What do you call a female philanderer? There really should be a word for that.
As children, little Amy and Nikki got an earful from their dad (Colin Quinn) about the horrors of monogamy, a lesson Amy (Amy Schumer) has held to as a grown up. While her sister Nikki (Brie Larson) has a kid, home, and husband, Amy drifts from guy to guy when not at work or enjoying her select collection of vices alone at home. After her publisher (Tilda Swinton) assigns her an interview with a charming sports doctor (Bill Hader), Amy begins to suspect that something might be missing in her life…and she intends to fight that feeling kicking and screaming all the way.
R-rated films for adults over the last decade have been hit and miss, creating images of pointless toilet humor, ultraviolence, or graphic horror. Awards season seems to be filled with quirky “real” characters but rarely in a believable way; too often, they seem like either a trailer-trash reality show or “Lifestyles of the Rich and Famous.” Movies like This is 40 have managed to break these conventions but still haven’t quite embraced the full potential of an R-rating without spilling over into This is The End territory. Enter Amy Schumer on the high heels of her successful television show with a pitch that must have sounded like “How to REALLY Lose a Guy in Ten Weeks or Whatever.”
The film steals the standard rom-com formula while showcasing the woman as the philanderer; there are plenty of montage moments where Schumer roasts the tropes via voiceover. Like an Edgar Wright film, Trainwreck both makes fun of rom-coms while being a rom-com itself – hey, it worked for Shaun of the Dead. The movie doesn’t shy away from the sex talk, either, presenting plenty of skin while keeping the focus on the hilarity of bedroom antics. Many of the characters feel single-minded but are brought to life by the cast; there’s no villain here, just misunderstandings. The film isn’t perfect and there are more than a few lulls that a bit more editing might have fixed, but it’s a surprisingly solid film.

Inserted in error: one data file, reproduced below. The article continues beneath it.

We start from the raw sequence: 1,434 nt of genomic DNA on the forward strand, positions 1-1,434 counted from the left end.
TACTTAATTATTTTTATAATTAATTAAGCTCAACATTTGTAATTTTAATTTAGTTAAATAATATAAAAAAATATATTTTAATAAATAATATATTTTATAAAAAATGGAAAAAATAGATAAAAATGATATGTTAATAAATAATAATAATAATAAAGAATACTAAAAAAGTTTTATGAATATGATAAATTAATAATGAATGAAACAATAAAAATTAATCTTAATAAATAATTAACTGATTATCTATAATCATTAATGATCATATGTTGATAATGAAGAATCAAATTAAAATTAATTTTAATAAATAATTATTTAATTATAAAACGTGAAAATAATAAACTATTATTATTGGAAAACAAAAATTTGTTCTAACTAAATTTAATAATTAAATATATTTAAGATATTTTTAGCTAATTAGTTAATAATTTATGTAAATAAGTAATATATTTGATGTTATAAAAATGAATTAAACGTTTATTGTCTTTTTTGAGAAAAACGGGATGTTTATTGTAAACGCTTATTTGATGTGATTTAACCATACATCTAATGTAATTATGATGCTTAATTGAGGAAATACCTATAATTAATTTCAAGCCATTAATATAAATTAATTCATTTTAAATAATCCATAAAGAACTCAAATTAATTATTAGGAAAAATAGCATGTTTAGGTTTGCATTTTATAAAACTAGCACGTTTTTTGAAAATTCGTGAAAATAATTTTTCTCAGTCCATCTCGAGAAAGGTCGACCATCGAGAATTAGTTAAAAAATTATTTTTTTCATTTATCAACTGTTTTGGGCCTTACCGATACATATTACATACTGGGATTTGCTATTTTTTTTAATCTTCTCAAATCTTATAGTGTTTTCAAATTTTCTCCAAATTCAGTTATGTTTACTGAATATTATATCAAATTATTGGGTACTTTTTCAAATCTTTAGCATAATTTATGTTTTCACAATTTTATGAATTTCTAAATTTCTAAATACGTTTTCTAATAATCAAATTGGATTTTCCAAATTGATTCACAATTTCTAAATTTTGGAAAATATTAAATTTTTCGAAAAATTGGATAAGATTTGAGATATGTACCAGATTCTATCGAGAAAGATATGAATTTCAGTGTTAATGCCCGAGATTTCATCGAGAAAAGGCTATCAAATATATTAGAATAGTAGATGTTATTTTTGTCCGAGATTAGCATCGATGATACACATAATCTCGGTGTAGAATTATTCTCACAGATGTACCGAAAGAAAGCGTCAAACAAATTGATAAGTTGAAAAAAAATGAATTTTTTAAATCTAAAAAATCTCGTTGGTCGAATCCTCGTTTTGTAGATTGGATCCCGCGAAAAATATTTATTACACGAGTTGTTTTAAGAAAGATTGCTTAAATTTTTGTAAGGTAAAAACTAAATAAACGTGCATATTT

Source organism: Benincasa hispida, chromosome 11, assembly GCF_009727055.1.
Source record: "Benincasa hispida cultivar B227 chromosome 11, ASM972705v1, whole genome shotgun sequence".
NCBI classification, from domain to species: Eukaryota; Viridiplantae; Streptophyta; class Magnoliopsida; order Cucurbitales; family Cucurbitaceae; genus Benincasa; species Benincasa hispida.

Schumer carries the dramatic elements of the film but it’s easy to tell she prefers sarcasm to a bleeding heart. Dave Atell delivers a cameo on the street finding creative ways to beg for cash and booze; an impossibly fake-tanned Tilda Swinton serves as a well-meaning but absently overbearing boss. Bill Hader (recently heard as the voice of Fear in Pixar’s Inside Out) is usually relegated to best friend roles but steps up as Amy’s love interest; he’s the perfect foil for her one-and-done end-of-relationship low expectations. And who knew LeBron James could not only act (a little) but actually possessed a sense of comic timing?
One of the best running gags is a fictional film called The Dogwalker starring Daniel Radcliffe and Marisa Tomei, the kind of cringe-worthy art house tripe designed to keep Kleenex in business both before and after you claw your eyes out. The entire film is both light-hearted and serious enough to work while providing plenty of situational, laugh-out-loud moments. Maybe summer blockbusters and superhero films should worry; if this kind of thing keeps up, it could start giving rom-coms a GOOD name.
(a three and a half skull recommendation out of four)